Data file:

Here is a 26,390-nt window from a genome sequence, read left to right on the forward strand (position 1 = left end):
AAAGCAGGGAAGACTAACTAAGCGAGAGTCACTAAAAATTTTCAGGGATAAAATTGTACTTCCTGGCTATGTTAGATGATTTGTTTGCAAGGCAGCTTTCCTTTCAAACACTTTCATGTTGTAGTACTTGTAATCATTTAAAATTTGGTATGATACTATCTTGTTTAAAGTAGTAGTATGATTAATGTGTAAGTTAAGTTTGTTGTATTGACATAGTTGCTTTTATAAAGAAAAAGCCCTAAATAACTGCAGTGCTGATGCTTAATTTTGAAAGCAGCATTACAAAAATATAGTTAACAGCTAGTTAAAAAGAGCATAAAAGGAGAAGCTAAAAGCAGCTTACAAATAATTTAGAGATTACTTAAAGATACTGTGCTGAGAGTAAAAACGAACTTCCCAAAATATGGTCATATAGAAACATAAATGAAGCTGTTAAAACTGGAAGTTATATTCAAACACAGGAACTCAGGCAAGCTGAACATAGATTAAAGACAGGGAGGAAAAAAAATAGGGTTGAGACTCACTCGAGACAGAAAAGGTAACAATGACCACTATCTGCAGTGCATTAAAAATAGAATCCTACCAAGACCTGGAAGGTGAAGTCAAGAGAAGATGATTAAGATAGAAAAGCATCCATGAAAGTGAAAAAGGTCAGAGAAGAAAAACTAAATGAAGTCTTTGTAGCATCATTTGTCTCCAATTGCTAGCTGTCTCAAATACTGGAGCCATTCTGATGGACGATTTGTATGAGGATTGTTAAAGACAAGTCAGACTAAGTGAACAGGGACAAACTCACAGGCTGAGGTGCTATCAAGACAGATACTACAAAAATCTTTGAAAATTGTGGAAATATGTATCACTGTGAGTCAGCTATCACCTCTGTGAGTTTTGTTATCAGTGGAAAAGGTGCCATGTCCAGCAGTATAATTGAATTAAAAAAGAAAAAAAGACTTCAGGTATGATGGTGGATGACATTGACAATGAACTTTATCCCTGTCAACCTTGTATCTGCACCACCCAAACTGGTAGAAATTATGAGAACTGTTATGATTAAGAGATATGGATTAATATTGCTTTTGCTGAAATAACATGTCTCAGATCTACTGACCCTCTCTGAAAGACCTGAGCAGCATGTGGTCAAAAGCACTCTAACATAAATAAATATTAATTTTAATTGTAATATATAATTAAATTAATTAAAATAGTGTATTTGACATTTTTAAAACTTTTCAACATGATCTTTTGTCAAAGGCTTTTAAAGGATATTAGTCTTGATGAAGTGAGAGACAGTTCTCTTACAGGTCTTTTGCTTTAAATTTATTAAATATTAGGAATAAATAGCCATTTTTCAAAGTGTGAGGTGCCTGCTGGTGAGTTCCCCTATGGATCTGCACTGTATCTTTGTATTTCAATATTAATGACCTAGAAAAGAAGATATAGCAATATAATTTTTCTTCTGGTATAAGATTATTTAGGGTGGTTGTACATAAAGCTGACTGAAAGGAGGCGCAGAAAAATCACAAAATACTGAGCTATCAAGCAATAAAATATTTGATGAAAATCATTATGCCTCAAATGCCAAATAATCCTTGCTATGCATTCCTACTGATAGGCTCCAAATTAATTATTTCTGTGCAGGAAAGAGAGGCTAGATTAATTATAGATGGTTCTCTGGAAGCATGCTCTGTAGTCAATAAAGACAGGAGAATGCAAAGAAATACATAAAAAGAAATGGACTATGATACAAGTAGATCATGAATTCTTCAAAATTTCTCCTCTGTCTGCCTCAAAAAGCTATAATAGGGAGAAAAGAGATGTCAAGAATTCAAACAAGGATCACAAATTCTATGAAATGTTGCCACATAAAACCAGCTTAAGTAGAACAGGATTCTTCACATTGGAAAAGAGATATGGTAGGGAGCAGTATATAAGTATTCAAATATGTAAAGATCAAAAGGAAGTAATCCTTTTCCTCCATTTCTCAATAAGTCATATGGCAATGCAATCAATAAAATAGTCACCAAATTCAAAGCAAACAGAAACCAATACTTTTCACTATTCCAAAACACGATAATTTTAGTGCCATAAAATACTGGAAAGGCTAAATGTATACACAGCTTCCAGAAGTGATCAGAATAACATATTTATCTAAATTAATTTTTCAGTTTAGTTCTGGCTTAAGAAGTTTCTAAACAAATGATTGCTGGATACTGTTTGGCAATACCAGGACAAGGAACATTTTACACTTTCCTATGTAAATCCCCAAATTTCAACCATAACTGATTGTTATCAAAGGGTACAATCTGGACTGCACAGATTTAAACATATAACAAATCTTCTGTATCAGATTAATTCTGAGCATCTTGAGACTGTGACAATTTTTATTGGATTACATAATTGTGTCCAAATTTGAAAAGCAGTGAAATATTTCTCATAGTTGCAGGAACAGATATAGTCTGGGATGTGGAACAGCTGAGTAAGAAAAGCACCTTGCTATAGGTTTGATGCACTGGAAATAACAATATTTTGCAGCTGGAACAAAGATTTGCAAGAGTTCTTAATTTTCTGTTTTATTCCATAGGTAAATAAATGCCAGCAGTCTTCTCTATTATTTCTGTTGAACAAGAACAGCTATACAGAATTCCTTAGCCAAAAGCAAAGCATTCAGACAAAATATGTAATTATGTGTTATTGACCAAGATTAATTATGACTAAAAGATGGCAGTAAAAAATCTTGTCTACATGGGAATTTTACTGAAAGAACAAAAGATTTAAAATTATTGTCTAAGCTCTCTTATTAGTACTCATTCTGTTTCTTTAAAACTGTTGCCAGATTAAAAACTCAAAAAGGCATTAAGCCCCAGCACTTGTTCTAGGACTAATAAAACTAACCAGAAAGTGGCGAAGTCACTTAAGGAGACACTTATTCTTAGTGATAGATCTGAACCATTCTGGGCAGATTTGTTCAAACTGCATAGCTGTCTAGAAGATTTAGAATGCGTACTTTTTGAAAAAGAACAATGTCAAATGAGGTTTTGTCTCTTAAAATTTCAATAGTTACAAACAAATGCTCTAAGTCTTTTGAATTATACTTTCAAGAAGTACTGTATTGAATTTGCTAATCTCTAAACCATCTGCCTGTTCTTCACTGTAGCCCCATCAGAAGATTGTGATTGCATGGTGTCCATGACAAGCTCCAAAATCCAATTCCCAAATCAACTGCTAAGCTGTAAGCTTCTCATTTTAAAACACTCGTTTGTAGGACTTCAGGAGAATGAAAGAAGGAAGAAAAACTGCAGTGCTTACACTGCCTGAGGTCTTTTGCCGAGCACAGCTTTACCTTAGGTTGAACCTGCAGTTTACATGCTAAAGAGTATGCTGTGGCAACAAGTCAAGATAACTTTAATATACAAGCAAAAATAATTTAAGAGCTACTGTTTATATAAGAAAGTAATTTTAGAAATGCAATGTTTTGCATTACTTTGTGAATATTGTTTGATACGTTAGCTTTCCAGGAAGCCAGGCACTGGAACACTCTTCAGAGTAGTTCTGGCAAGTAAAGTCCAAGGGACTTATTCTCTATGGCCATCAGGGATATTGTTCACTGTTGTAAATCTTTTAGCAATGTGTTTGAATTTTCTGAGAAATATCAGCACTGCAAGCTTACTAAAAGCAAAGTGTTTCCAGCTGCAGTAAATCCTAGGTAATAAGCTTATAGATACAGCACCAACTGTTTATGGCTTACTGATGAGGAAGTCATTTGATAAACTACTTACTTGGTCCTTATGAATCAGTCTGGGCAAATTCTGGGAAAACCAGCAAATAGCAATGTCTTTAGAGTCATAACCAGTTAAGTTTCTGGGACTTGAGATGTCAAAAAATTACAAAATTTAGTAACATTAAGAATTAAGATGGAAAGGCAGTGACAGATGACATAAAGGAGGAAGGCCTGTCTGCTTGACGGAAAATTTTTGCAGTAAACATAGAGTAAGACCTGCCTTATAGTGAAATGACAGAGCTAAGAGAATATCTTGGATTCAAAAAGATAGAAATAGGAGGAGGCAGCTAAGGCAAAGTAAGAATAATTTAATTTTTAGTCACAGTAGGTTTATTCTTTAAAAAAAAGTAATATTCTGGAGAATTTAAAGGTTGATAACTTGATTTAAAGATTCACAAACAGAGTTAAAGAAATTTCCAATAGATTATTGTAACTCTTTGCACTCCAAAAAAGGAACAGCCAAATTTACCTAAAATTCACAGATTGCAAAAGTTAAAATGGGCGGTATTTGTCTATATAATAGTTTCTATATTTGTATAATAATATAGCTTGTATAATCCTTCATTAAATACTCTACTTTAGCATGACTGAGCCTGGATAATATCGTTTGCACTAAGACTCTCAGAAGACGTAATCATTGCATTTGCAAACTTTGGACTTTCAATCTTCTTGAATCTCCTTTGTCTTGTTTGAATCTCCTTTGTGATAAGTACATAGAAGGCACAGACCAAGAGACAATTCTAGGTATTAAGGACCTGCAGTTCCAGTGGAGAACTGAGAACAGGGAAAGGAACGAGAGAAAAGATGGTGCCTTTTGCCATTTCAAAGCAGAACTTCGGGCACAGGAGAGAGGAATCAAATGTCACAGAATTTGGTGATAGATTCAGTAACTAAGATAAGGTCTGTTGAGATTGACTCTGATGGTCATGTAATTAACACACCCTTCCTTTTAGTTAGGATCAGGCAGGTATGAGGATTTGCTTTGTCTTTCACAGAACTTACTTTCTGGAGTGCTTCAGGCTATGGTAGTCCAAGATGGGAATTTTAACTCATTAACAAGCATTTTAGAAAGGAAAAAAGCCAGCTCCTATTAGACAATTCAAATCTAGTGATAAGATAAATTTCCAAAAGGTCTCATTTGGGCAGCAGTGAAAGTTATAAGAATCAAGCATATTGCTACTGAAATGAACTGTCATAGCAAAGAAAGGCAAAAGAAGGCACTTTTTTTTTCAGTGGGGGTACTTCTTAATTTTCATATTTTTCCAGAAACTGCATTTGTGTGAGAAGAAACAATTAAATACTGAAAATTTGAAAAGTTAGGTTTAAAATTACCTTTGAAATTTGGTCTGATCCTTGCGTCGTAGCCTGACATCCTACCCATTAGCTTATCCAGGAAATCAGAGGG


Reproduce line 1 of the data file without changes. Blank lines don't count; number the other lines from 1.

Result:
Here is a 26,390-nt window from a genome sequence, read left to right on the forward strand (position 1 = left end):